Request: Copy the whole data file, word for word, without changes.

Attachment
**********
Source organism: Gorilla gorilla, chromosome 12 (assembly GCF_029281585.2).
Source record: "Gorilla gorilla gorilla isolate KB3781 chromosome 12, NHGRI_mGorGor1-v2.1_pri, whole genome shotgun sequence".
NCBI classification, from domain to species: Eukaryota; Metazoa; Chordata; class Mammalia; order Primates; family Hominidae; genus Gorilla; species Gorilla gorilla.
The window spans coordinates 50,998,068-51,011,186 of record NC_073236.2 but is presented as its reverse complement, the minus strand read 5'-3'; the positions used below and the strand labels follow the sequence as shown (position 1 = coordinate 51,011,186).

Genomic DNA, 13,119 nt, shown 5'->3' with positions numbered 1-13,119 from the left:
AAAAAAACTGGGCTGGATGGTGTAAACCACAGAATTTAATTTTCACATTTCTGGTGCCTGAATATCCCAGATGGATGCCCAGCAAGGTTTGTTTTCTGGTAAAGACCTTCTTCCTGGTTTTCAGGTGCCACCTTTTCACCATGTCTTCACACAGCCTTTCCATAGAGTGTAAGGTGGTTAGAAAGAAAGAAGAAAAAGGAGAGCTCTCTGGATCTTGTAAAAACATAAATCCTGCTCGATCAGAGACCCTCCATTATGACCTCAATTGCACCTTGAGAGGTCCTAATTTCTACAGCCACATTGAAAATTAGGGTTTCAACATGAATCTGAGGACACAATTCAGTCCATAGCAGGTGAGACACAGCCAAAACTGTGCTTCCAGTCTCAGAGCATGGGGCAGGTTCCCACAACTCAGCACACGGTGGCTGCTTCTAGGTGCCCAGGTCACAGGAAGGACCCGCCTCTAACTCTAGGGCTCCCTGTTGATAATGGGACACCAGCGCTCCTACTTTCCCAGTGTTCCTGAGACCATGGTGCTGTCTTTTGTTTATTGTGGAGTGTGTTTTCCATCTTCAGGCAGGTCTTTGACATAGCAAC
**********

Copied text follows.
Source organism: Gorilla gorilla, chromosome 12 (assembly GCF_029281585.2).
Source record: "Gorilla gorilla gorilla isolate KB3781 chromosome 12, NHGRI_mGorGor1-v2.1_pri, whole genome shotgun sequence".
NCBI classification, from domain to species: Eukaryota; Metazoa; Chordata; class Mammalia; order Primates; family Hominidae; genus Gorilla; species Gorilla gorilla.
The window spans coordinates 50,998,068-51,011,186 of record NC_073236.2 but is presented as its reverse complement, the minus strand read 5'-3'; the positions used below and the strand labels follow the sequence as shown (position 1 = coordinate 51,011,186).

Genomic DNA, 13,119 nt, shown 5'->3' with positions numbered 1-13,119 from the left:
AAAAAAACTGGGCTGGATGGTGTAAACCACAGAATTTAATTTTCACATTTCTGGTGCCTGAATATCCCAGATGGATGCCCAGCAAGGTTTGTTTTCTGGTAAAGACCTTCTTCCTGGTTTTCAGGTGCCACCTTTTCACCATGTCTTCACACAGCCTTTCCATAGAGTGTAAGGTGGTTAGAAAGAAAGAAGAAAAAGGAGAGCTCTCTGGATCTTGTAAAAACATAAATCCTGCTCGATCAGAGACCCTCCATTATGACCTCAATTGCACCTTGAGAGGTCCTAATTTCTACAGCCACATTGAAAATTAGGGTTTCAACATGAATCTGAGGACACAATTCAGTCCATAGCAGGTGAGACACAGCCAAAACTGTGCTTCCAGTCTCAGAGCATGGGGCAGGTTCCCACAACTCAGCACACGGTGGCTGCTTCTAGGTGCCCAGGTCACAGGAAGGACCCGCCTCTAACTCTAGGGCTCCCTGTTGATAATGGGACACCAGCGCTCCTACTTTCCCAGTGTTCCTGAGACCATGGTGCTGTCTTTTGTTTATTGTGGAGTGTGTTTTCCATCTTCAGGCAGGTCTTTGACATAGCAAC